Majja ni life!

DECCAN CHRONICLE. | NASRIN MODAK SIDDIQI
Published Aug 17, 2019, 7:51 am IST
Updated Aug 17, 2019, 7:51 am IST
Eat, drink and be merry — The trinity of Parsi culture expresses just what the community is all about.
Eat, drink and be merry — The trinity of Parsi culture expresses just what the community is all about. And what better time than to do it at Navroz, the Parsi New Year that marks the beginning of the Iranian Shahenshai Calendar.
 Eat, drink and be merry — The trinity of Parsi culture expresses just what the community is all about. And what better time than to do it at Navroz, the Parsi New Year that marks the beginning of the Iranian Shahenshai Calendar.

Navroz is celebrated on August 17. “It’s that time of the year, when we pray for the departed souls, five days before the new year. We keep a vase in their name and fill it with fresh flowers that are replaced everyday. Food is distributed in their name at the Agiary which smells of fresh roses and lillies and sandalwood incense — it makes you feel so good and blessed,” says Delzeen Watcha Mistry, Brand Consultant and Co-founder, Hormaz Marketing and Brand Consultancy.
“We start our day of the New Year with something sweet; sagan ni sev (brown, sweet vermicelli), mitthu dahi (sweet yoghurt) or ravo (sweet semolina). Lunch is usually ordered from a Parsi caterer — Mutton Dhansak, Chicken Farcha, Patra ni macchi, saas ni macchi and Salli boti amongst a host of other things. Evenings are for time with family — going out for cocktails, or to watch a play/movie or out for dinner. The religion forces no compulsion. It’s all about the family bonding,” says Mistry.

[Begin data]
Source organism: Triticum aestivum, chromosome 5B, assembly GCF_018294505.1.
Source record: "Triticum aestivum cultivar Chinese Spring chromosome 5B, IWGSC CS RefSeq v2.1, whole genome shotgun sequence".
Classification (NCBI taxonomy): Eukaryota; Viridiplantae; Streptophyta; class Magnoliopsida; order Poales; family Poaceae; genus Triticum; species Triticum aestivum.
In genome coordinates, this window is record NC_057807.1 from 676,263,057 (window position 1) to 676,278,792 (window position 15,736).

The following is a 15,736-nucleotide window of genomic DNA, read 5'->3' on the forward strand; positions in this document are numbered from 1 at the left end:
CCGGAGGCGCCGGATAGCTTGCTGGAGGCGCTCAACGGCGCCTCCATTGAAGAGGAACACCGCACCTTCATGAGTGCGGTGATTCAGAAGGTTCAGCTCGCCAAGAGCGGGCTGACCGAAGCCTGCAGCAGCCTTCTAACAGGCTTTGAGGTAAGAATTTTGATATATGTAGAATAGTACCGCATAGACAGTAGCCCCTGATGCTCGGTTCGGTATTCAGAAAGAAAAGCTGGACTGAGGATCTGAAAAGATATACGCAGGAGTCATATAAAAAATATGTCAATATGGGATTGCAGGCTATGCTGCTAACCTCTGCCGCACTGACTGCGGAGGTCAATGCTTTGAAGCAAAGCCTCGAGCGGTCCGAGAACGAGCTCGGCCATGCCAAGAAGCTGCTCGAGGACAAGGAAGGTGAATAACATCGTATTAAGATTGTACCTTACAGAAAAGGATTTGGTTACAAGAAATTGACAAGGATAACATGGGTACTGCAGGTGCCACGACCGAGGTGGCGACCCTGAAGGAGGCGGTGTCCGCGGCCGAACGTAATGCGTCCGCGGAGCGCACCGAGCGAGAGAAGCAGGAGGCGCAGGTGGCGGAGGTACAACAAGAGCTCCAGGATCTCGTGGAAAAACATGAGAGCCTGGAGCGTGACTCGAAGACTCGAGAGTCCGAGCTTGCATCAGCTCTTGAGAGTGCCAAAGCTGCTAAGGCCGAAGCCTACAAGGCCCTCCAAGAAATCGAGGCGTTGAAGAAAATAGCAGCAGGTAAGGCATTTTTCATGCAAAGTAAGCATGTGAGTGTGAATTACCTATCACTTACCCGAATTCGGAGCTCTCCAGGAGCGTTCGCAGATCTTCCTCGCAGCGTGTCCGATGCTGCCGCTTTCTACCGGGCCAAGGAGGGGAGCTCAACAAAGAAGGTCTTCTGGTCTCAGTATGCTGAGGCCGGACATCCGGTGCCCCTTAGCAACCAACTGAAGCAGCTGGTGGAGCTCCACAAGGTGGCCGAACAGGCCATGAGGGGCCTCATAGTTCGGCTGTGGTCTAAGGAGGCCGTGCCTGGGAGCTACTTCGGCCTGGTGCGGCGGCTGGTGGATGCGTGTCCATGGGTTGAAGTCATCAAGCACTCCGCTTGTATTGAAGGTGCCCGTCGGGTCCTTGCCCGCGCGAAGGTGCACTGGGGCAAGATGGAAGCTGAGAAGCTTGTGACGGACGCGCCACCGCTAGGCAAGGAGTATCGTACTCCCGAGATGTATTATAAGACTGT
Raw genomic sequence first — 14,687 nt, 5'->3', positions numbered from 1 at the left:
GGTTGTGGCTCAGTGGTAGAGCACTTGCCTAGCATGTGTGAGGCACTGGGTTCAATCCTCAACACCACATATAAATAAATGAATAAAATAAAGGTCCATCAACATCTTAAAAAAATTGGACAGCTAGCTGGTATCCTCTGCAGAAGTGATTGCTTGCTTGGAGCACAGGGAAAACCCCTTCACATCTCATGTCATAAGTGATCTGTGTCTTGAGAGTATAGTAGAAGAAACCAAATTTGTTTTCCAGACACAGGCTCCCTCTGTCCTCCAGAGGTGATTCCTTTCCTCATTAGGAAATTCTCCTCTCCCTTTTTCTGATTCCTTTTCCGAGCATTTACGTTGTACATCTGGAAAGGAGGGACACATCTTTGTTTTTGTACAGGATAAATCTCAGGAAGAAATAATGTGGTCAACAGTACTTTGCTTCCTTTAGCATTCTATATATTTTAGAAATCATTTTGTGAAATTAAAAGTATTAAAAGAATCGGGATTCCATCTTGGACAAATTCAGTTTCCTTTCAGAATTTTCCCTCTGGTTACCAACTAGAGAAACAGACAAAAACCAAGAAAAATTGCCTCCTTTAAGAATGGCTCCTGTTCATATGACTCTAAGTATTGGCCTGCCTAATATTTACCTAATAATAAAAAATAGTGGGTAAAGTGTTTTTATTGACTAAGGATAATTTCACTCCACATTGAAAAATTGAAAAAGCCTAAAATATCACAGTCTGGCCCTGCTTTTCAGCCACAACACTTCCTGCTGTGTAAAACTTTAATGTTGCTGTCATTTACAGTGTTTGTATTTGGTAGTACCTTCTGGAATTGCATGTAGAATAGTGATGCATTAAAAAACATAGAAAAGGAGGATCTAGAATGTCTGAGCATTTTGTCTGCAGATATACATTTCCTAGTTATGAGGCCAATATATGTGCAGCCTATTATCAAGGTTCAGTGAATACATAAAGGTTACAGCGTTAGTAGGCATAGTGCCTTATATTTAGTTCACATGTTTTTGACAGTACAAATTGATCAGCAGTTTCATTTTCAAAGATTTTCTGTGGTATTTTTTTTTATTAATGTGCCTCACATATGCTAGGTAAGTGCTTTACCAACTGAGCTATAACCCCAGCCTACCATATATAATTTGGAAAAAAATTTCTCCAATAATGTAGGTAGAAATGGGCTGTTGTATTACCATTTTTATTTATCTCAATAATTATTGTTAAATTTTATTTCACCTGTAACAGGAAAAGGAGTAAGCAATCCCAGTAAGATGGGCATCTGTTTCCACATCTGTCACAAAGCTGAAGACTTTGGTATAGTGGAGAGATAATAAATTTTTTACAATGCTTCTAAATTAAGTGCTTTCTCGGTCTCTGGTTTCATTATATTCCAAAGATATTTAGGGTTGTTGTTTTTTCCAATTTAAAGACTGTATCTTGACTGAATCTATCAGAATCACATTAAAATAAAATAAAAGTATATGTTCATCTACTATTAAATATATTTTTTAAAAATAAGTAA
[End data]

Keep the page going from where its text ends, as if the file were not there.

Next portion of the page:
Interestingly, the Parsi cuisine is a perfect amalgamation of Iranian, Gujarati, British, even Portuguese influences. The spice is gentle (Iran), sometimes sweet (Gujrat), there’s a good use of vinegar (portugal) and they love their eedu or eggs and bechamel (British).

 

Hoshang Garivala, 50 who lives in Gadchibowli is primarily from Mumbai and orders Parsi food from Sodabottleopenerwala in Jubilee Hills and invites his friends over. “The Zorastrian club in Secunderabad is where the members of the community meet. It hosts a gala Parsi New Year dinner, where caterer Abad Wadia serves a bhonu (full Parsi fare). There is an Agiary and a Parsi dharmsala in that area too,” says Garivala.